The 10,000 daily steps mantra has become hugely popular, and is widely touted as the fitness goal we should all be aiming for, but where did it come from and does it work?
If you buy a wearable fitness tracker these days, such as a Fitbit or Jawbone, it will likely be set with a default goal of 10,000 steps daily, so widespread is the belief in this magic number now.
However, the 10,000 steps concept was actually born out of marketing, rather than scientific evidence, although subsequent health studies have established its value. Today, many major health organisations, including the National Heart Foundation of Australia, recommend it.
The idea arose in the 1960s in Japan when, in the lead up to the 1964 Tokyo Olympics, a Japanese company created one of the first pedometers and marketed it under the name Manpo-kei or ’10,000 step metre’. The idea caught on quickly—first with Japanese walking groups and then the world.
All steps are good steps
Many studies have documented the benefits of walking—it has been shown to improve mood, decrease stress, help control blood sugar levels, reduce cholesterol and increase lung function.
In 2013, the UK medical journal The Lancet published research that found that adding just 2000 steps (about 20 minutes) a day to regular activity could cut the risk of heart attacks and strokes by 8 per cent among those at-risk, and that an extra 4000 more steps could match the gains obtained from taking a cholesterol-lowering drug.
According to the Australian Health Survey, Australian adults average 7,400 steps a day with fewer than one in five adults reaching 10,000 steps daily. The National Heart Foundation of Australia recommends we take 10,000 steps a day to improve our health and reduce the risk of disease, but recommends that if you are currently sedentary you should start slowly and build up.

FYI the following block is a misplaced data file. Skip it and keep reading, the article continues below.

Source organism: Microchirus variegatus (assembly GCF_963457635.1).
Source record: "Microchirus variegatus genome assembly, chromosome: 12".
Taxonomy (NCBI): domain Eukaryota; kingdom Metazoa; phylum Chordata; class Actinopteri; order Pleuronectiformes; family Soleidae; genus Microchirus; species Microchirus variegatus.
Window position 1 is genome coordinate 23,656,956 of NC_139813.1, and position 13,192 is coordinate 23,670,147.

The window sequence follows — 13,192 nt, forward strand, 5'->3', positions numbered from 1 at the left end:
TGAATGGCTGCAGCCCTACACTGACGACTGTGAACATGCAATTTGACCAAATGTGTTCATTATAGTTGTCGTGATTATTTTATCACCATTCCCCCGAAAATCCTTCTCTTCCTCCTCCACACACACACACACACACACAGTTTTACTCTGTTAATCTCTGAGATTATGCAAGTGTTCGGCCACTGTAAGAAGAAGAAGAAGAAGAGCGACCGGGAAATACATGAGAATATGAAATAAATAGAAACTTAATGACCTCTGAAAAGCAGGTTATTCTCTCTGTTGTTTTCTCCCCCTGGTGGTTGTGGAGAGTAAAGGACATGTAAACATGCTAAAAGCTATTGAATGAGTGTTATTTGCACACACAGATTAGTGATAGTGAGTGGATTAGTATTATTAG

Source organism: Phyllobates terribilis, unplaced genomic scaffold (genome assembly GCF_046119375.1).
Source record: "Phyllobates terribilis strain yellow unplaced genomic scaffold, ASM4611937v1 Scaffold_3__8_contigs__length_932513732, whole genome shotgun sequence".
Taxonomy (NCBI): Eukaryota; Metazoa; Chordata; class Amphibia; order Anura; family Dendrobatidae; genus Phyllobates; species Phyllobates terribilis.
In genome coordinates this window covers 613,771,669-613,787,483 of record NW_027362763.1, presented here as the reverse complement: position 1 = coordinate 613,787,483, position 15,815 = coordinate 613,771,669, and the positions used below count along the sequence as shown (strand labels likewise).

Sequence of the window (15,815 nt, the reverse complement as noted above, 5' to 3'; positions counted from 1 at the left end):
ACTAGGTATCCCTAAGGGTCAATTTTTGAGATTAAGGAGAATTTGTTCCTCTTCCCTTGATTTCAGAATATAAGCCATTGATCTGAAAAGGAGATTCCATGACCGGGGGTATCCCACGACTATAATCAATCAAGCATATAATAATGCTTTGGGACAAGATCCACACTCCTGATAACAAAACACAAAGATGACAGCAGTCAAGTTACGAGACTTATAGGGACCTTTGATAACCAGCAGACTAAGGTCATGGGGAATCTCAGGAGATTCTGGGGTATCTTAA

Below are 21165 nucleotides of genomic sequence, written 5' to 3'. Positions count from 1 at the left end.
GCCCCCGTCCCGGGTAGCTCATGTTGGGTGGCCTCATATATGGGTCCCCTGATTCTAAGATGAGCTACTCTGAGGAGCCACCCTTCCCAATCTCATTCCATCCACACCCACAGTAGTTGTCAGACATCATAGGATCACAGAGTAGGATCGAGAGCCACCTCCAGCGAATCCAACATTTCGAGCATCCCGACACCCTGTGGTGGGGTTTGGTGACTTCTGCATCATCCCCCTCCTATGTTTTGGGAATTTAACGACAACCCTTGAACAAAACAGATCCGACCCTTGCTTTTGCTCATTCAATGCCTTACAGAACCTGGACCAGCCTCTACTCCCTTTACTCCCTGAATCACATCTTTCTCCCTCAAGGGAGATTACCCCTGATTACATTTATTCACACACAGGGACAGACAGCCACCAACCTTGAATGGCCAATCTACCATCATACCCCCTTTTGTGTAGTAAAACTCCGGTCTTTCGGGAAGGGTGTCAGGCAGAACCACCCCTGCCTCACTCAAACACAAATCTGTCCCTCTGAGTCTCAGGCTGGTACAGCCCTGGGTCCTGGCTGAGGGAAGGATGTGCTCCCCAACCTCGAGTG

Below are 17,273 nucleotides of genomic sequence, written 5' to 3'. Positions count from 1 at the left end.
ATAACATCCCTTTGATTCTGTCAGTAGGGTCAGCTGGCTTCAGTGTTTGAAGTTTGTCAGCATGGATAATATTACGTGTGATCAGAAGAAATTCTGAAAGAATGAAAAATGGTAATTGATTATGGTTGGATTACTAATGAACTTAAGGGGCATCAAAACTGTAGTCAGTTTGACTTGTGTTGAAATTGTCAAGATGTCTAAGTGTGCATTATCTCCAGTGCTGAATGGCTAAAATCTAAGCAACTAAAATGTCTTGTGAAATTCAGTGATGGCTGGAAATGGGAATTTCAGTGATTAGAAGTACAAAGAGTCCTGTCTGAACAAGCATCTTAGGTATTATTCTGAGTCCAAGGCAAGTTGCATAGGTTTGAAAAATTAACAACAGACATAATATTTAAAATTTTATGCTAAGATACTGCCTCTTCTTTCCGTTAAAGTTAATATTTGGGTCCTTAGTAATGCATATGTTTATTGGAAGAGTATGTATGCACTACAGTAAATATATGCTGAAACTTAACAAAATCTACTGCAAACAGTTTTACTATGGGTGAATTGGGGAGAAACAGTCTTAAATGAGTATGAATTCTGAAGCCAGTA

Bottom line: While 10,000 steps may not be a magic bullet as such, it is a goal that is realistic for most people of all ages, shapes and sizes, and certainly enough exercise to achieve important health and fitness benefits.
Take it in your stride
Tips for reaching the 10K target:
- Take the stairs instead of the lift or elevator.
- Try ‘walk and talk’ meetings with your colleagues at work instead of sitting around yet another desk.
- Fit in a quick, brisk walk in your lunch hour. Even 5-10 minutes is great!
- Start walking to work, if possible; park your car further away from the office; or get off the train or bus a stop or two sooner.
- Start walking with a friend and gradually increase the distance you walk together.
- Go for a longer walk on the weekend, as well as the minimum 30-minutes each weekday.
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